His colleagues disagreed. And though the majority accepted that serious violations had been committed through the excessive use of public force, 10 of the 11 justices exonerated the governor of Mexico State. The man in question, who was secretary of Federal Public Security when the attack on the Atenco people took place, also happened to be the PRI’s front-runner for the 2012 presidential candidacy and the current attorney general of the republic. Seven justices said the violations had only been committed by some police and intermediate commanders. The Court resolved that the investigations should be widened in order to issue guidelines and considerations and concluded that legislation should be passed to regulate the use of public force.
Macro-impunity on top On receiving this result, members of the Atenco movement shouted at the justices that they were corrupt and were murdering justice. The president of the Senate Human Rights Commission, social activist Rosario Ibarra de Piedra, declared that the highest tribunal in the country had fallen into disrepute with its decision. The president of the Fray Francisco de Vitoria Human Rights Center considered it disgraceful that the Court had shied away from exercising its power by naming those at the highest level responsible for planning and ordering the Atenco operation. From Barcelona the International Civil Commission of Human Rights Observation commented that the ruling once again buttressed the impunity with which the Mexican state responds to serious violations of fundamental human rights.
The Supreme Court’s conclusions in the Atenco case confirmed negation of justice as the standard state response. To the violent repression suffered by Atenco’s peasants must now be added judicial repression, as their legitimate aspirations of obtaining justice have been violated. Lawyer Magdalena Gómez wrote that political reckonings had led to “failed justice.” It was an aberration that a social activist who had neither robbed nor killed anyone was sentenced to over 100 years in prison for defending his land, a sentence not dished out to even the biggest criminals or drug traffickers.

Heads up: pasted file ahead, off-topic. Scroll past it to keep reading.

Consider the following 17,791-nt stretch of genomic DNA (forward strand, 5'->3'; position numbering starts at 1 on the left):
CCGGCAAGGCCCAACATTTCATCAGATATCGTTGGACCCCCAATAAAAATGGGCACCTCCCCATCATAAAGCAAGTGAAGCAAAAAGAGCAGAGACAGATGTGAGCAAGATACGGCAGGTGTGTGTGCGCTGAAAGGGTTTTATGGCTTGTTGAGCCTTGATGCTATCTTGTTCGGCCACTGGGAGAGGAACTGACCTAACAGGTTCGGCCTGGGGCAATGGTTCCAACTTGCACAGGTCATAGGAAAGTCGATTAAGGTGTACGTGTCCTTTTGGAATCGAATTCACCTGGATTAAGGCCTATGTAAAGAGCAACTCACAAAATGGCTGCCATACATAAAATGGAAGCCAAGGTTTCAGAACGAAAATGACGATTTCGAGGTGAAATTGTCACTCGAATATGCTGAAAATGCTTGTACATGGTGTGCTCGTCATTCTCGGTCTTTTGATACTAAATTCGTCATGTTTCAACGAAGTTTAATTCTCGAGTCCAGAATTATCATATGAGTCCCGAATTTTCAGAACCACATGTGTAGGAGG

In the 2009 carnival celebrations, the Atenco peasants’ movement included in its traditional ritual the demand for its prisoners to be freed. One commentator said that if there had been macro-repression in Atenco in 2006, macro-impunity was striding the land in 2009.
These are times of civil rageThe Court handed down its ruling on the Atenco case in a context qualified by one retired justice as “civil rage” against the sitting justices’ pro-oligarchy and anti-grassroots judicial rulings. This is further aggravated by the scandalous size of their salaries, with benefits hitting half a million pesos a month, next to a population submerged in crisis-deepened poverty. The newspaper El Universal wondered what kind of confidence citizens can have in a judicial branch that lives in privileged conditions that offend social sensitivity and a sense of justice.
Also in March, members of the national and international campaign “Freedom and Justice for Atenco,” including Bishop Raúl Vera and Dominican priest Miguel Concha, went to the prison where social activist Ignacio del Valle and 14 other political prisoners were being held. They were forbidden to talk to the detainees on the grounds that they were under maximum security. The visitors argued that they were political prisoners and that the legal system had been used against them illegitimately because they’re not criminals but members of a land defense movement. One legislator who was taking part stated that the prison authorities were accomplices in holding innocent prisoners. The group called for the struggle against the governors to continue to keep them from manipulating the law according to their whims.
The symbolic case of Lydia CachosThe Supreme Court’s behavior in the Atenco case followed the same path as in Lydia Cacho’s case, where most of the justices blatantly and cynically protected the governor of Puebla. The only thing achieved in the Cacho case was that in March of this year the National Human Rights Commission detected probatory elements determining that the journalist had been subjected to physical and psychological torture and that her rights to legality, juridical security and protection of her health, integrity and personal security had been violated. It thus issued a recommendation to the governments of Puebla and Quintana Roo that they investigate whoever had directly taken part in the journalist’s detention and make amends for the damage. But Puebla’s governor, shown by a telephone communication to have been the person who gave the order for these outrages, has not been brought to justice.